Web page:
McGreevy leads at U.S. Junior Am
Max McGreevy (Left)
Max McGreevy (Left)

STRATHAM. N.H. (July 16, 2012) -- Max McGreevy, 17, of Oklahoma City, Okla., fired a 4-under-par 68 to lead after the first round of stroke-play qualifying Monday at the U.S. Junior Amateur at the 7,175-yard, par-72 Golf Club of New England.

The 2010 champion, Jim Liu, 16, of Smithtown, N.Y., 2011 semifinalist Nicolas Echavarria, 17, of Colombia, Joshua Lee, 17, of Orange Park, Fla., and Andrew Bonner, 17, of Ripon, Calif., were two strokes back with rounds of 70.

Runner-up in the 2011 Junior Amateur, Chelso Barrett, of Keene, N.H., carded a 6-over 78, while U.S. Open competitor Beau Hossler posted a round of 77.

Liu and Echavarria are experienced Junior Amateur competitors. Bonner reached match play in 2011 but McGreevy and Lee are playing in their first USGA championship. McGreevy’s biggest title to date has been winning his Oklahoma State High School championship.

“I’ve never been east and I’ve never played in a USGA championship, so I didn’t know what to expect,” McGreevy said. “I haven’t played in a ton of big tournaments, so I didn’t have any goals, except to make match play.”

McGreevy wielded a hot putter and hit his approach shots close to the hole. Teeing off on the second nine, McGreevy birdied the 12th and 16th holes on putts of under 10 feet.

On the first nine, he reeled off four birdies in five holes. At the third, he hit a sand wedge to within 8 feet for birdie. He made a 25-foot birdie putt on the fourth hole and birdied from 5 feet on the sixth and 7 feet on the seventh hole. A bogey on the fifth and another from a bunker on the 18th were his only miscues.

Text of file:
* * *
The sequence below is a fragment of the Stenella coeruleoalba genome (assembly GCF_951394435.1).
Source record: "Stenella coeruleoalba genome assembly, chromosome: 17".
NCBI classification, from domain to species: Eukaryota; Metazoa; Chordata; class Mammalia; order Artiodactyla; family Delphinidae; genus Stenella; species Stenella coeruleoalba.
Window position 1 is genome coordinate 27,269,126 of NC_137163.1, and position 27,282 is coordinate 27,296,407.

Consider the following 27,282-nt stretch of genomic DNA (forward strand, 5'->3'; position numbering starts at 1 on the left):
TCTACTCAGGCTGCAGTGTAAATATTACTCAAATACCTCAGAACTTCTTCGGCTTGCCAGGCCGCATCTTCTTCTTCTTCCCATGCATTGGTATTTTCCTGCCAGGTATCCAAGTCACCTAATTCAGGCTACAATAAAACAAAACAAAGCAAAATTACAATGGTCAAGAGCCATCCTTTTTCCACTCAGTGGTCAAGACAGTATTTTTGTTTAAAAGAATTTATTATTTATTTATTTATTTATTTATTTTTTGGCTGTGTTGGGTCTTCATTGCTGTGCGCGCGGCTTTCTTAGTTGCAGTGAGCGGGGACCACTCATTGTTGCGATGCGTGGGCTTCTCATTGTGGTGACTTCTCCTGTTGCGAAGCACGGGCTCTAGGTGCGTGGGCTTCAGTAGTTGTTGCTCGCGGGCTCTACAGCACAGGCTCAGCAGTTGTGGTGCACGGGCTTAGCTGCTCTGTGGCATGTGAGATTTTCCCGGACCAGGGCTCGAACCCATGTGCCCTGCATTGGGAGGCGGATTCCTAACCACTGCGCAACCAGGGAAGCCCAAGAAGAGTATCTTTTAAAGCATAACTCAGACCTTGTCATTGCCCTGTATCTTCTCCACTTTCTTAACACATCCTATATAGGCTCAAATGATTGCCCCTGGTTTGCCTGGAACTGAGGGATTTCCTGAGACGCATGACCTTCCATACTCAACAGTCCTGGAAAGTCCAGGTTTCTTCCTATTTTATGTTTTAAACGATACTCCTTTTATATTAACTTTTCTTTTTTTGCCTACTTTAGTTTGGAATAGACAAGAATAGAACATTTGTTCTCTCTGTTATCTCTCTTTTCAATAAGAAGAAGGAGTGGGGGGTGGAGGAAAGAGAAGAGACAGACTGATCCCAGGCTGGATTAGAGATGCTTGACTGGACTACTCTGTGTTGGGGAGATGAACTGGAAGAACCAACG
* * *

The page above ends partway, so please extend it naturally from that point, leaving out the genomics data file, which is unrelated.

“I knew I had to be calm and stay in the moment,” said McGreevy, an incoming high school junior. “Since this is my first USGA championship experience, I just want to enjoy it.”

In 2010, at 14, Liu became the youngest Junior Amateur champion in history, surpassing the record of Tiger Woods, who was 15 when he won the first of his three titles.

Liu’s round of 70 could have been better. He missed three birdie putts of less than 10 feet.

“It was a decent round,” Liu said. “I put myself in a lot of good spots. It could have been a lot lower, but I was happy with the result.”

Echavarria came close to matching McGreevy’s 68. He had six birdies until a double-bogey 6 on the final hole, wiped out two of them. Lee, an incoming high school junior, was more consistent with four birdies against two bogeys.

Bonner’s round was one thrill after another. After a bogey at the first hole and a double-bogey at the fourth, he fired four straight 3s, two of them birdies, to end his outward nine. On the second nine, he birdied two of the last four holes to finish with 70.

After Tuesday’s second stroke-play round, the low 64 scorers will advance to match play. Matches will be played through Saturday when the Junior Amateur Championship concludes with a scheduled 36-hole final.

The U.S. Junior Amateur, for golfers age 17 and under, is one of 13 championships conducted by the United States Golf Association. Ten are strictly for amateurs.

Rhonda Glenn is a manager of communications for the USGA. Email her at rglenn@usga.org.

ABOUT THE U.S. Junior Amateur

While it is not the oldest competition, the U.S. Junior Amateur is considered the premier junior competition, having been around since 1948. The event is open to male golfers who have not reached their 19th birthday prior to the close of competition and whose USGA Handicap Index does not exceed 6.4. The U.S. Junior is one of 13 national championship conducted annually by the USGA, 10 of which are strictly for amateurs.

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